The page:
for National Geographic News
The genome of the platypus—our most distant mammal relative—has been decoded and analyzed, researchers reported today.
Decoding the platypus genome has long been an important goal for biologists seeking to understand the origins of mammal evolution.
The study, appearing in today's edition of the journal Nature, gives scientists a new window into the genetic architecture of the earliest mammals.
"The platypus genome, like the animal itself, is an amazing amalgam of reptile-like and mammal-like features," said project co-leader Jennifer Graves, of the Australian National University in Canberra.
The analysis confirms that the platypus was the earliest offshoot of the mammalian family tree, Graves noted.
The group of animals called monotremes—which includes the platypus and the closely related echidna—is thought to have split from other mammals at least 166 million years ago.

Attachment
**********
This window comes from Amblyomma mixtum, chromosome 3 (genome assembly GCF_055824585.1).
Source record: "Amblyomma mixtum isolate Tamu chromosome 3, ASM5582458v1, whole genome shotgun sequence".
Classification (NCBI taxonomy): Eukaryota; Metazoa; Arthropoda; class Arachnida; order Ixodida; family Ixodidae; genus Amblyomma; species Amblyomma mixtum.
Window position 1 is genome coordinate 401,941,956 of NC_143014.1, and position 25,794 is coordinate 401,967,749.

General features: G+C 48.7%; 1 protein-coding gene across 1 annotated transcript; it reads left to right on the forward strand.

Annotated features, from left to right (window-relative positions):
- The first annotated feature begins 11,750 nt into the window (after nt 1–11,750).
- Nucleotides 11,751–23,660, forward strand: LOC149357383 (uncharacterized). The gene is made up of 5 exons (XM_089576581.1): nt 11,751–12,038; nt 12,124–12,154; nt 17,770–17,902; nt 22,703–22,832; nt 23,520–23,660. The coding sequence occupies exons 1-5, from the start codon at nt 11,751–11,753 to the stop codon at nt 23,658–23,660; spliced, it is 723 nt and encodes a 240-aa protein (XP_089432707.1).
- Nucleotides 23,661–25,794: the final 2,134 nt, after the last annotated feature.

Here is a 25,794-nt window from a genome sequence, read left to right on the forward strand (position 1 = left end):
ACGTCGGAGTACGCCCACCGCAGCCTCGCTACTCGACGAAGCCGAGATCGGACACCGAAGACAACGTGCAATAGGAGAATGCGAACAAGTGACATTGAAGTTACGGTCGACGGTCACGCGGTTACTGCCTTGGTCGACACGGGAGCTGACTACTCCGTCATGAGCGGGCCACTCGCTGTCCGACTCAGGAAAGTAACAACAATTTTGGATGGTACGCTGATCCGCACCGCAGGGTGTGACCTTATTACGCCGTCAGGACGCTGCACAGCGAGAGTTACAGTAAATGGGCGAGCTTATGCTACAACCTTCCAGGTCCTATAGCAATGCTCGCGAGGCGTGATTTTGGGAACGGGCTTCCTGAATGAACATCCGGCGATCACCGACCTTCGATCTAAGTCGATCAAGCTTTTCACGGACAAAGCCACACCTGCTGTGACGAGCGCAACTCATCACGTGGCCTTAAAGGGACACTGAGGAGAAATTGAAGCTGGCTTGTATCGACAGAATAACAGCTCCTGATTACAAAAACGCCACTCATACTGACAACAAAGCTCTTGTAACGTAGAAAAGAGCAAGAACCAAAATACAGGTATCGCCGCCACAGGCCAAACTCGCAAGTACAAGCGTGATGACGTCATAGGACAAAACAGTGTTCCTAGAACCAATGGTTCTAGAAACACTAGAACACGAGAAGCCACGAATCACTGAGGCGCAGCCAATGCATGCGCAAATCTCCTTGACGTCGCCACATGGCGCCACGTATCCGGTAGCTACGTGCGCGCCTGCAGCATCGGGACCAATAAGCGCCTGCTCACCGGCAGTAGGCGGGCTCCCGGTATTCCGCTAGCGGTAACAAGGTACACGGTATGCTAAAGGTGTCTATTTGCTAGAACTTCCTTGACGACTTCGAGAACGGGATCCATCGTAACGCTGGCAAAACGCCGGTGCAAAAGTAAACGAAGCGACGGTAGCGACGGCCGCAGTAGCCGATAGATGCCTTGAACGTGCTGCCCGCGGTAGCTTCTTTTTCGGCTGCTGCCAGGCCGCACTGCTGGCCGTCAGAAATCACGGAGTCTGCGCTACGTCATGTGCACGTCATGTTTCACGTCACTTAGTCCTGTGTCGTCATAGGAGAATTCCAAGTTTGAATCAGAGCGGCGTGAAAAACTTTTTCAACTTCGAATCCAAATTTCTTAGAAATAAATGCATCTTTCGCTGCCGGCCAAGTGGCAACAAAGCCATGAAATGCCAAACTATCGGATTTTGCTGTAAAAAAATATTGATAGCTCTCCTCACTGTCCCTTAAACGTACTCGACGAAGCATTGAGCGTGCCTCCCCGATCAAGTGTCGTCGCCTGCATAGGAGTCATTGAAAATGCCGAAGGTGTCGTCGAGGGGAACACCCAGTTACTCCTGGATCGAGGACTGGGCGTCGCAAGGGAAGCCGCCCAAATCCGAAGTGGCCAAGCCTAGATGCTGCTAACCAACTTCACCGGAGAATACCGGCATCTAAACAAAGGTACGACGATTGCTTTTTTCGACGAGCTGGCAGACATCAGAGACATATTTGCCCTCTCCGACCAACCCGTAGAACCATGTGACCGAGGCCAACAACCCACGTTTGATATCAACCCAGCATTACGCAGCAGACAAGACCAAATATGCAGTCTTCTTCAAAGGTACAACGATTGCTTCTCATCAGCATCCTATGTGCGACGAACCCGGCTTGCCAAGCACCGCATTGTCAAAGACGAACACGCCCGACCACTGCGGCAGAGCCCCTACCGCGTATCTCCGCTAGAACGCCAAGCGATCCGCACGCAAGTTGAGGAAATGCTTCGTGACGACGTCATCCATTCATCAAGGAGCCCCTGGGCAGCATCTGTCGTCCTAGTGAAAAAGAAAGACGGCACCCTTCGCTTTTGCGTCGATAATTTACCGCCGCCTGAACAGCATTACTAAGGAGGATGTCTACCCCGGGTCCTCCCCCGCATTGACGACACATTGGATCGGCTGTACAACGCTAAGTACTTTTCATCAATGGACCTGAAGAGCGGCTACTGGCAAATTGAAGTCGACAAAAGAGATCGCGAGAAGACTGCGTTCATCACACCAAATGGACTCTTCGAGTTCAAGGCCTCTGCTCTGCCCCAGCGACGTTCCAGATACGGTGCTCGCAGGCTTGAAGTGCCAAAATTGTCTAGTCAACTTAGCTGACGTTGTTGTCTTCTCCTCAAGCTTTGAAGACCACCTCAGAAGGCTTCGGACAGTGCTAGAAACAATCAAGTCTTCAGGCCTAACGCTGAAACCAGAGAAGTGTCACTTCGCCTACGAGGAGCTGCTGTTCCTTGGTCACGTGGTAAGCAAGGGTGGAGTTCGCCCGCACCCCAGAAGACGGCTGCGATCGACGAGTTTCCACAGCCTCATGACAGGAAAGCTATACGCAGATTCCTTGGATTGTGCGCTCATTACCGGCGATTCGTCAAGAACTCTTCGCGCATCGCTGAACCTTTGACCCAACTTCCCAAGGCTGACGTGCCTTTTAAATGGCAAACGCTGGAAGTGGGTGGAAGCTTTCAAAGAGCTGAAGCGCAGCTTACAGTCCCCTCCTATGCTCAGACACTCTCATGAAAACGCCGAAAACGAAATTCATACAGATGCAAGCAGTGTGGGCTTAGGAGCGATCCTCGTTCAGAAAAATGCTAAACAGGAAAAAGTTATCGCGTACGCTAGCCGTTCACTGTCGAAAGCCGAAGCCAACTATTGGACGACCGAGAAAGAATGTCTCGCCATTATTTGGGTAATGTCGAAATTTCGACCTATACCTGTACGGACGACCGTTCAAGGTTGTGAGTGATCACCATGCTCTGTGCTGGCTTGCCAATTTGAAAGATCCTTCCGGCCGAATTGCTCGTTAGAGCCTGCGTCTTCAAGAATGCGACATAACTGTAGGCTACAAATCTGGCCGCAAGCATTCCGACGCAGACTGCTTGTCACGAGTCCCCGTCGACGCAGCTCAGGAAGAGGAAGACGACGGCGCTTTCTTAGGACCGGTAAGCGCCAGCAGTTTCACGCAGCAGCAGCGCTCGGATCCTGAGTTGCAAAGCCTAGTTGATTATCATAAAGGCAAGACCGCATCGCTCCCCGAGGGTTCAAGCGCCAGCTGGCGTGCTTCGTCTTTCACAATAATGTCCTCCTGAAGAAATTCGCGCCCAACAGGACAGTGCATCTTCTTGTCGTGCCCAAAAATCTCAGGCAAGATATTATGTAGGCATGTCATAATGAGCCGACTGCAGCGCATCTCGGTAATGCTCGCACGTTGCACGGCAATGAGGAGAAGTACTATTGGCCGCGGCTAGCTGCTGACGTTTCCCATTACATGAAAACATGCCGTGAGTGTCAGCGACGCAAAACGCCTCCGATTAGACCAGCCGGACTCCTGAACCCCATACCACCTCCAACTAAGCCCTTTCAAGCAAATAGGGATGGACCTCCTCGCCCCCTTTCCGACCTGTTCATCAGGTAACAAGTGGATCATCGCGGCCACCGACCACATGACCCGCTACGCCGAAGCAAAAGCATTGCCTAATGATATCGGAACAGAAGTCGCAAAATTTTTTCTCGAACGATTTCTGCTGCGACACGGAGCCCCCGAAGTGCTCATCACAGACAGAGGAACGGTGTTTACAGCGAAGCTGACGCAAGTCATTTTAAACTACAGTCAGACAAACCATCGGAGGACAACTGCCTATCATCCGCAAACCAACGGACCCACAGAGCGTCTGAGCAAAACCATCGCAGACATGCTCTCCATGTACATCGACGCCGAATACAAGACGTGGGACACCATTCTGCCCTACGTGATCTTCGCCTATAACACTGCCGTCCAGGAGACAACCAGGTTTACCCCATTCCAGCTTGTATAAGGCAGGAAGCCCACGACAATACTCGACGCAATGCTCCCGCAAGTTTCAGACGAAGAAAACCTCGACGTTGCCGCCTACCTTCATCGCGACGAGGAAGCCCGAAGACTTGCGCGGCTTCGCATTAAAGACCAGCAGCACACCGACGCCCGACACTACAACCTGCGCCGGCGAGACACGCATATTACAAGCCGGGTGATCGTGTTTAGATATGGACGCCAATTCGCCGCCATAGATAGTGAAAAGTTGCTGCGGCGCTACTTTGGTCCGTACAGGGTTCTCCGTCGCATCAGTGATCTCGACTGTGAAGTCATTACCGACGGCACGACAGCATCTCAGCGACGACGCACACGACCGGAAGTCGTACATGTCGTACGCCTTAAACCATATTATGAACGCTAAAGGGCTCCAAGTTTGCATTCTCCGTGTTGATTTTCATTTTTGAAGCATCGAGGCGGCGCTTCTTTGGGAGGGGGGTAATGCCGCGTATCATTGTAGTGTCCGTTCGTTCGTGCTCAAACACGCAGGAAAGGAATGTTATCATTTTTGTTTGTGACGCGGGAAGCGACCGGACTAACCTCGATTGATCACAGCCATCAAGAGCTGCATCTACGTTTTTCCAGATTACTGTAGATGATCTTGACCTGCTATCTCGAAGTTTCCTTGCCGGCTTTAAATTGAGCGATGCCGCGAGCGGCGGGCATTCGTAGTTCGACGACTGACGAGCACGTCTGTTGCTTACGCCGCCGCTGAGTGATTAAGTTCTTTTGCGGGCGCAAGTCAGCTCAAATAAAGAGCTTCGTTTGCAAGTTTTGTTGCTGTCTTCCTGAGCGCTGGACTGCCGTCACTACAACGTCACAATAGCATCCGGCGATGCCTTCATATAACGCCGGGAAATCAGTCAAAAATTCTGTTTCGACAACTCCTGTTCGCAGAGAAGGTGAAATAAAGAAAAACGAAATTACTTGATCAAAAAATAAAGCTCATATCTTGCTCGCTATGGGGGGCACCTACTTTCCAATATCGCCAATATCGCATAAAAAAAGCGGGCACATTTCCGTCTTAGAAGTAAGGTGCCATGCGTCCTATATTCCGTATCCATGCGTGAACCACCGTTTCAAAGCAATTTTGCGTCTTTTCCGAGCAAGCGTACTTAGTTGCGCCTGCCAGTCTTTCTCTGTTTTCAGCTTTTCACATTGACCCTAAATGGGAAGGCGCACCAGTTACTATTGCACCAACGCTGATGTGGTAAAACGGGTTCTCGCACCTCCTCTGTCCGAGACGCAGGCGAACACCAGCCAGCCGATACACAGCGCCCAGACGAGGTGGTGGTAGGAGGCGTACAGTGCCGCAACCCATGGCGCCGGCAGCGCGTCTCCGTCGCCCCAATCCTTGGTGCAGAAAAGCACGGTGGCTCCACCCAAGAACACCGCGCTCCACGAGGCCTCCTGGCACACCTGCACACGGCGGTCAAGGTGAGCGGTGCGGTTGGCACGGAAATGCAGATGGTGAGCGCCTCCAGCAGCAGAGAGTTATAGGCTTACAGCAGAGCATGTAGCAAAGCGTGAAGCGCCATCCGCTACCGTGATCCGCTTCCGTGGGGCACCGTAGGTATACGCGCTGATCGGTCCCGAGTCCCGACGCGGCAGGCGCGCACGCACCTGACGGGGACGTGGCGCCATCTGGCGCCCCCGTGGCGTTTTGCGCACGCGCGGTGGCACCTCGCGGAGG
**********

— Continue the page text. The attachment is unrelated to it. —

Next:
That early divergence means platypus genes carry information from a transitional point on the evolutionary time line leading from reptiles to mammals, said project leader Wesley Warren of Washington University in St. Louis, Missouri.
"The platypus is critical to helping us understand what genes were present in the ancestral reptilian lineage and how mammals evolved their particular traits," Warren said.
Eggs and Milk
Aquatic animals native to eastern Australia, platypuses have long perplexed biologists.
Although classified as mammals, they retain a number of primitive characteristics—including egg-laying—that are thought to have been passed down from mammal-like reptiles that lived over 300 million years ago.
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